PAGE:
HealthSheets™


After Laparoscopic Appendectomy (Appendix Removal)

You have had a surgery to remove your appendix. The appendix is a narrow pouch attached to the lower right part of your large intestine. During your surgery, the doctor made 2 to 4 small incisions. One was near your belly button, and the others were elsewhere on your abdomen. Through one incision, the doctor inserted a thin tube with a camera attached (laparoscope). Other surgery tools were used in the other incisions.

While you recover you may have pain in your shoulder and chest for up to 48 hours after surgery. This is common. It is caused by carbon dioxide gas used during the surgery. It will go away. 

Home care

  • Keep your incisions clean and dry.

  • Don't pull off the thin strips of tape covering your incision. They should fall off on their own in a week or so.

  • Wear loose-fitting clothes. This will help cause less irritation around your incisions.

  • You can shower as usual. Gently wash around your incisions with soap and water. Don’t take a bath until your incisions are fully healed.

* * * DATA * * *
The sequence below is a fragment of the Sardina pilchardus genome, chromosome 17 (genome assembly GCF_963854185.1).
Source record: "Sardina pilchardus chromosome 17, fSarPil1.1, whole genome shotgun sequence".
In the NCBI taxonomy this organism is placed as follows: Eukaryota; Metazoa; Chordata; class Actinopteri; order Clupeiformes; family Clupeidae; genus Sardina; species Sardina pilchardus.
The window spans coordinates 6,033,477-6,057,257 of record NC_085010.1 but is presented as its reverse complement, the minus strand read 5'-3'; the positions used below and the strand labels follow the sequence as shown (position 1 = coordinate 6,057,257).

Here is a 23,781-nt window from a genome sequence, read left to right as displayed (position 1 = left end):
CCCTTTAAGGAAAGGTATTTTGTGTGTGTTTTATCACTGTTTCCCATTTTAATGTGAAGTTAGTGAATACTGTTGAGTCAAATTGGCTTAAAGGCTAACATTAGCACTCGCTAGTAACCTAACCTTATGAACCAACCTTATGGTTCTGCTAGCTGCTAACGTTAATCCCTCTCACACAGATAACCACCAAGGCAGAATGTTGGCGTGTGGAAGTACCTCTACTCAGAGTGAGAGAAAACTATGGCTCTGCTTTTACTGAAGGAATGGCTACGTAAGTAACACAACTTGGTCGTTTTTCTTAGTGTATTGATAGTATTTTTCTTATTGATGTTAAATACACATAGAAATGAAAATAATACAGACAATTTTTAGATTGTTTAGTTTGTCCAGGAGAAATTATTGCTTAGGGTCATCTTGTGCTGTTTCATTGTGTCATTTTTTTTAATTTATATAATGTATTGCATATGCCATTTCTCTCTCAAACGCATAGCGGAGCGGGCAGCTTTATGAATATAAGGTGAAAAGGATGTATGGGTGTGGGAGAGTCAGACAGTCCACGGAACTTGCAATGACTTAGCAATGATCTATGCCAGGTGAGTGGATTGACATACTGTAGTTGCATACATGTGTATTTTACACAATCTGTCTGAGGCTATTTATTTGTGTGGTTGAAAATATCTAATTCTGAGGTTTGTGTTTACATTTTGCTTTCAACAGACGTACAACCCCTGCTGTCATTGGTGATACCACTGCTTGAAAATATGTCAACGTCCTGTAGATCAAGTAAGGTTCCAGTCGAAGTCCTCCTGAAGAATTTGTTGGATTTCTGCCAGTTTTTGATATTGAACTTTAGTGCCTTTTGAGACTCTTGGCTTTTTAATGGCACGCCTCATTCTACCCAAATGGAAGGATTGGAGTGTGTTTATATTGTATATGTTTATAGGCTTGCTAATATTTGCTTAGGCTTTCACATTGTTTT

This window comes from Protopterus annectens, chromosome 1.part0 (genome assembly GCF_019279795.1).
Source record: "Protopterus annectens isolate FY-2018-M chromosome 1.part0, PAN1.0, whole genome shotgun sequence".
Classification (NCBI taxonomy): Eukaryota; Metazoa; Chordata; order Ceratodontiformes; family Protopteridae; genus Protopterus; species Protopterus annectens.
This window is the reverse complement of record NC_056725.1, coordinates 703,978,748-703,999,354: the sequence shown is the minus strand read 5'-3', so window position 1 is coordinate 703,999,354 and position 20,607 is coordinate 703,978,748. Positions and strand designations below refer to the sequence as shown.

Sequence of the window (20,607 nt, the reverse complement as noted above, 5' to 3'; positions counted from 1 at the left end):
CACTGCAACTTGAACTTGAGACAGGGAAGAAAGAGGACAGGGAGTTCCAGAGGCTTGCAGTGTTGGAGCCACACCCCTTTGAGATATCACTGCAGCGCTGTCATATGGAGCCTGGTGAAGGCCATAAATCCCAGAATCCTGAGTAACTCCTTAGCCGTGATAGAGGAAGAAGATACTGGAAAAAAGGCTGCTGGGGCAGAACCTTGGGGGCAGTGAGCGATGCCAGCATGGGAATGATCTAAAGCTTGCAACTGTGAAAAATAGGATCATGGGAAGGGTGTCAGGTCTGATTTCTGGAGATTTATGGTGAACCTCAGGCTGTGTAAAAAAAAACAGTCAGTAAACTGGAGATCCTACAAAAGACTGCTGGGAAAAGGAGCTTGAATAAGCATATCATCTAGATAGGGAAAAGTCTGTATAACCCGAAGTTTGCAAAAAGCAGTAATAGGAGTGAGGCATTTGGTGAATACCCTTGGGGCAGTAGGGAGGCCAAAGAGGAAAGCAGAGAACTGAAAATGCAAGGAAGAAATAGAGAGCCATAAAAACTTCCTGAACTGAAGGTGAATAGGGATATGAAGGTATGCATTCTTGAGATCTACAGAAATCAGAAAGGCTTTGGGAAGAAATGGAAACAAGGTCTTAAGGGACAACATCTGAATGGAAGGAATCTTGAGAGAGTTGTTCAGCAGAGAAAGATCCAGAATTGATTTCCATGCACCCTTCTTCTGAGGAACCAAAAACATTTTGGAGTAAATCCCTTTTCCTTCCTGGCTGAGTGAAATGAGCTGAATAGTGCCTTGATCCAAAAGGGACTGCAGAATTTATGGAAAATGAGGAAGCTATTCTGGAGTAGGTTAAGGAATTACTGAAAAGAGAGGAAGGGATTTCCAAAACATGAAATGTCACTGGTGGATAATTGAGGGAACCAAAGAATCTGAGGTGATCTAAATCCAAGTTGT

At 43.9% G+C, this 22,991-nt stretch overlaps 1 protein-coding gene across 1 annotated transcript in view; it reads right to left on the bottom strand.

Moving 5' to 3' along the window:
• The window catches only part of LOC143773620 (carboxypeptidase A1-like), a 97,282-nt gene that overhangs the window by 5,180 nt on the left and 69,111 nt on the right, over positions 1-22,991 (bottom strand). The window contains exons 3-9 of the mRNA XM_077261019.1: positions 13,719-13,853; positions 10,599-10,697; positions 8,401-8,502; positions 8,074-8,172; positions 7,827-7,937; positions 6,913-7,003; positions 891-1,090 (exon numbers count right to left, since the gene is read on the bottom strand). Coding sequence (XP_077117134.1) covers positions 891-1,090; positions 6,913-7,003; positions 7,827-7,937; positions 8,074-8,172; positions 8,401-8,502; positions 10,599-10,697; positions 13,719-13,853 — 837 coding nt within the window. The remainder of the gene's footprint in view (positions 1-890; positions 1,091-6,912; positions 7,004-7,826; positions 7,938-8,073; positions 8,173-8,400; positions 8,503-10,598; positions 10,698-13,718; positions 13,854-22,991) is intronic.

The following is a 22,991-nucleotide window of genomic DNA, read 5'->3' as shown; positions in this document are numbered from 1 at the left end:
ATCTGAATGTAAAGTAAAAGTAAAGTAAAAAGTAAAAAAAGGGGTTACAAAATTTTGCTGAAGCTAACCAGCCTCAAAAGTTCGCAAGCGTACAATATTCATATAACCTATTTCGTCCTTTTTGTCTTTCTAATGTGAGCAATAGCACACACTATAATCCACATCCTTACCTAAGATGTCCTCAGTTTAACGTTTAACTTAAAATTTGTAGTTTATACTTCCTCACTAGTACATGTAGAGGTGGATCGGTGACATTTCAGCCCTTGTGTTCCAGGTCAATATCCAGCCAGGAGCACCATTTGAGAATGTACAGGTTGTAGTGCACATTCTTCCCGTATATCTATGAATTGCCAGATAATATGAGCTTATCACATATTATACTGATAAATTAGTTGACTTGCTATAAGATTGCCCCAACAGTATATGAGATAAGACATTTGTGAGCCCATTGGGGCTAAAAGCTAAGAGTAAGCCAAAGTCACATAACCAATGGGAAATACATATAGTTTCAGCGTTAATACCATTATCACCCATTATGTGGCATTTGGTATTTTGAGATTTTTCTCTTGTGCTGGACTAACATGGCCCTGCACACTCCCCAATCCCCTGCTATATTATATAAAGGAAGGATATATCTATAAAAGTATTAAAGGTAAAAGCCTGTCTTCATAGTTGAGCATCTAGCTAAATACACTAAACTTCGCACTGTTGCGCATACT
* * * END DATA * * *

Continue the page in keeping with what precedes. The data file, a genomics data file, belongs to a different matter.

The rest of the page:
• Don’t drive until you have stopped taken prescription pain medicine.

  • Don’t lift anything heavier than 10 pounds until your healthcare provider says it’s OK.

  • Limit sports and strenuous activities for 1 or 2 weeks.

  • Resume light activities around your home as soon as you feel comfortable.

What to eat

Eat a bland, low-fat diet. This can include foods such as:

  • Well-cooked soft cereals

  • Mashed potatoes

  • Plain toast or bread

  • Plain crackers

  • Plain pasta

  • Rice

  • Cottage cheese

  • Pudding

  • Low-fat yogurt

  • Low-fat milk

  • Ripe bananas

Drink 6 to 8 glasses of water a day, unless directed otherwise. If you are constipated, take a fiber laxative or a stool softener.

When to call your healthcare provider 

Call your healthcare provider right away if you have any of the following:

  • Swelling, pain, fluid, or redness in the incision that gets worse

  • Fever of 100.4°F (38°C) or higher, or as directed by your healthcare provider

  • Belly (abdominal) pain that gets worse

  • Severe diarrhea, bloating, or constipation

  • Nausea or vomiting

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